1932

Abstract

A spectacular resurgence of interest in the topic of ocean wave/sea ice interactions has unfolded over the last two decades, fueled primarily by the deleterious ramifications of global climate change on the polar seas. The Arctic is particularly affected, with a widespread reduction of the extent, thickness, and compactness of its sea ice during the summer, creating an ice cover that is analogous to that in the Southern Ocean surrounding Antarctica. With the additional fetches over which waves can form and mature within more open ice fields, there has also been a documented global uptrend of winds and wave height, which is most severe at high latitudes. Bigger ocean waves affect the way sea ice forms, contribute to how the ice edge moves, penetrate farther into the sea ice, have more destructive power to break up the ice and to change the distribution of floe sizes because the ice is weaker, and assist in lateral melting. These feedbacks collectively identify a parametrization currently absent from Earth system models, as well as shortcomings in wave forecasts arising from limited understanding of the impact of sea ice on ocean waves.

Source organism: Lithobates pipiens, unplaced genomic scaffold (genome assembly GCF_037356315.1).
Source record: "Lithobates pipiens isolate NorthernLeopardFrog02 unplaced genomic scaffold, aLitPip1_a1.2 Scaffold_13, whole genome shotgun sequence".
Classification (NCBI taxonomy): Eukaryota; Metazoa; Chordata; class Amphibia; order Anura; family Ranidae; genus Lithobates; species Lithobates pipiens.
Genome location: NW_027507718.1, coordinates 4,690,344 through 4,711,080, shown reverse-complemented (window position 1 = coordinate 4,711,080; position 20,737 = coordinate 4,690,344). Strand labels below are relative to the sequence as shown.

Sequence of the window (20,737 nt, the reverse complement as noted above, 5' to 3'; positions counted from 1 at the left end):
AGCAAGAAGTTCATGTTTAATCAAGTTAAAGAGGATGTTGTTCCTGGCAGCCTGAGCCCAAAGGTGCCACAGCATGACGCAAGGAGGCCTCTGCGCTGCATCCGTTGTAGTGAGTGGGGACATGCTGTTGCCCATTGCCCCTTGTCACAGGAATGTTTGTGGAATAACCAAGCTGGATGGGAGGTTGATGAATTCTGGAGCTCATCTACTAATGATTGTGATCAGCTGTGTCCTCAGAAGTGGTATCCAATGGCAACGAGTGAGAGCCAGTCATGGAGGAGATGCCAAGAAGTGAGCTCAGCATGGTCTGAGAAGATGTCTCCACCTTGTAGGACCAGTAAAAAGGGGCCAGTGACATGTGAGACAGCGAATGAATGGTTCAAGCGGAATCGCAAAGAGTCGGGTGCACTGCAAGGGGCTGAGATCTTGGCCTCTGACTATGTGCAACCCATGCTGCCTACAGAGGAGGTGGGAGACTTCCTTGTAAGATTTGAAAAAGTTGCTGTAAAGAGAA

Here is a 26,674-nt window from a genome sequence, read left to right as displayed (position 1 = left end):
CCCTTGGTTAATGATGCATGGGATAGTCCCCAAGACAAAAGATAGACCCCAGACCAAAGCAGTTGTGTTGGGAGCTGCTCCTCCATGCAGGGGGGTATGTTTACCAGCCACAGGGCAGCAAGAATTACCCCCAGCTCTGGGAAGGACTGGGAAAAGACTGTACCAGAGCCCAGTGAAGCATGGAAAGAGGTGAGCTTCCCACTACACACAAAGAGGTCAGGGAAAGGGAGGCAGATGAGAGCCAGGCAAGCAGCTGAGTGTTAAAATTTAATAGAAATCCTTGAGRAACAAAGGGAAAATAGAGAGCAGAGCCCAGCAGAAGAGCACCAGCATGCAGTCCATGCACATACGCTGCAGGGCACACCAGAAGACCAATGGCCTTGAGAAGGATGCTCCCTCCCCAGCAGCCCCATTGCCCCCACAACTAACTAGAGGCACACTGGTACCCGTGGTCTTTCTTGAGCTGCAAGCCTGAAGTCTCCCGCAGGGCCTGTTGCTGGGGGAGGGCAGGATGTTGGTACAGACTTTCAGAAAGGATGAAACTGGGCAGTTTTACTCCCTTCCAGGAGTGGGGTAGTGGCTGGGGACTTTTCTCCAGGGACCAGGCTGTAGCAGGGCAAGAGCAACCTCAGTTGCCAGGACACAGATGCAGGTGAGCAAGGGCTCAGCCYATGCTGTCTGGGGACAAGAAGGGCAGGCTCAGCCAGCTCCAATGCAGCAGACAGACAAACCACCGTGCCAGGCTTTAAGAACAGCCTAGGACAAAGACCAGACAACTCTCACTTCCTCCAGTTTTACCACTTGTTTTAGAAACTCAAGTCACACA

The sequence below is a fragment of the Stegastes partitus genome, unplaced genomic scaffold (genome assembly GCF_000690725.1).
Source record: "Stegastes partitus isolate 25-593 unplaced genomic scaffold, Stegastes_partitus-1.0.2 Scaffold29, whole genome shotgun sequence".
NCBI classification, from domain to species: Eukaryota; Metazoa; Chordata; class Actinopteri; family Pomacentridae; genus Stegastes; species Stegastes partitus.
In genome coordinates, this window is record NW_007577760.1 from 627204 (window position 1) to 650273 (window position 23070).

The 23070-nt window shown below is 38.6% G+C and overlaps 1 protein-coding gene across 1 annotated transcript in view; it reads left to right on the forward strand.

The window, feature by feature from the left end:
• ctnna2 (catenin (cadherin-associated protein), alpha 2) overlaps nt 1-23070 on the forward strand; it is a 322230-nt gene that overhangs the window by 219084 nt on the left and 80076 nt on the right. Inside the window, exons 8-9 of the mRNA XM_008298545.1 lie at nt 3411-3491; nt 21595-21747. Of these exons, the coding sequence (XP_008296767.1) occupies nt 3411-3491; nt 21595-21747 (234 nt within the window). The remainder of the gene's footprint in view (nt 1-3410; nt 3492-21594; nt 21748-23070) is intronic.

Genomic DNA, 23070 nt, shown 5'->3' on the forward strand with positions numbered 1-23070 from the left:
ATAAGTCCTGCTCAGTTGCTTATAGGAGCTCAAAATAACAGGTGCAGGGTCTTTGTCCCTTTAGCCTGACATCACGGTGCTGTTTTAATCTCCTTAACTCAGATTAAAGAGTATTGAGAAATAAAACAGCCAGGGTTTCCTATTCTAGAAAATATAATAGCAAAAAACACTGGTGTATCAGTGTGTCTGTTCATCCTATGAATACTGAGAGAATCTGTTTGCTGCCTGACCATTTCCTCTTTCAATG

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2020-01-05
2024-04-14
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